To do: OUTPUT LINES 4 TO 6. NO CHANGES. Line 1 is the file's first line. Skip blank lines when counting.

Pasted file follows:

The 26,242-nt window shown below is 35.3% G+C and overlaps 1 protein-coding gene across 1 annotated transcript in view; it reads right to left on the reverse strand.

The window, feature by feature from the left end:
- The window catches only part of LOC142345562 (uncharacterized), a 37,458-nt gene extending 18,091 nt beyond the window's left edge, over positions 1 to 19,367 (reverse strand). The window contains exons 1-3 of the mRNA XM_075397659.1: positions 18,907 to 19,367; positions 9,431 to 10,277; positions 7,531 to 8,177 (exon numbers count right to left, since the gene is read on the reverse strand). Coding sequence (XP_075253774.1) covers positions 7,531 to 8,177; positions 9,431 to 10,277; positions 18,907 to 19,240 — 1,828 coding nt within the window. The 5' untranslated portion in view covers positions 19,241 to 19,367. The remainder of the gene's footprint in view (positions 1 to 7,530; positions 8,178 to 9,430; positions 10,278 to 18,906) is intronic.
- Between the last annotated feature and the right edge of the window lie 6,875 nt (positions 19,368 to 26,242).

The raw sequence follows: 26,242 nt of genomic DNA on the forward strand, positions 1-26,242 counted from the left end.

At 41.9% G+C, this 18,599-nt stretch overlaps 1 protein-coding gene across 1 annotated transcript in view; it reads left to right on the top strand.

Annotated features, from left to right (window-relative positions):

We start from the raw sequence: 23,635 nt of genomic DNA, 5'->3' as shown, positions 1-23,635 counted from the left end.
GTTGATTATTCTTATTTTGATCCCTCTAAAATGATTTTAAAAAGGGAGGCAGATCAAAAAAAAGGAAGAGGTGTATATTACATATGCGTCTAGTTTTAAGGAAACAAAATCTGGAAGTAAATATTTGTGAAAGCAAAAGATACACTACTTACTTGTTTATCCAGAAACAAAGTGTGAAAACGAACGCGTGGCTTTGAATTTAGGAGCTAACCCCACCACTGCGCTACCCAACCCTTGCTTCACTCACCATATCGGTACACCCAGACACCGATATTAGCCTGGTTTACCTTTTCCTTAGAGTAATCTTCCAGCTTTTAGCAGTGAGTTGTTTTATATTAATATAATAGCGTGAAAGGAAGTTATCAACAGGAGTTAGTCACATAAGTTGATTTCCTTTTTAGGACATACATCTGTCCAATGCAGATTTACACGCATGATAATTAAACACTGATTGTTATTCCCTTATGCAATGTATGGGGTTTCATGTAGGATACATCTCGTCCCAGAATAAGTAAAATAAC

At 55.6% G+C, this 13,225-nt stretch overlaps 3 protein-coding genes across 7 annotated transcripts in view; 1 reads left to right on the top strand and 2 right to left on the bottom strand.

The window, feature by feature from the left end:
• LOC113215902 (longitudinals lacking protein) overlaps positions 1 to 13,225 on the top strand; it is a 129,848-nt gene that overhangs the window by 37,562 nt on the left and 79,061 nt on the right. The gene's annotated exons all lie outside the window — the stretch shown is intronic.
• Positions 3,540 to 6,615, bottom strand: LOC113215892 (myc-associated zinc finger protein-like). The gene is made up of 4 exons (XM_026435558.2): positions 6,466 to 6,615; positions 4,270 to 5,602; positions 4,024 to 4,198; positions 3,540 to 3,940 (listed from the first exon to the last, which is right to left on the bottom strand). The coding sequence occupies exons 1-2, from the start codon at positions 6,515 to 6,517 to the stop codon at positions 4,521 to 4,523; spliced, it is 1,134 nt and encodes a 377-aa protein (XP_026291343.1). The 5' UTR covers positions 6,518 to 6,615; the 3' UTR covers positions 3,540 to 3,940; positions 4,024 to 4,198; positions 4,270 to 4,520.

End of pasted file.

- Between the last annotated feature and the right edge of the window lie 6,875 nt (positions 19,368 to 26,242).

The raw sequence follows: 26,242 nt of genomic DNA on the forward strand, positions 1-26,242 counted from the left end.

At 41.9% G+C, this 18,599-nt stretch overlaps 1 protein-coding gene across 1 annotated transcript in view; it reads left to right on the top strand.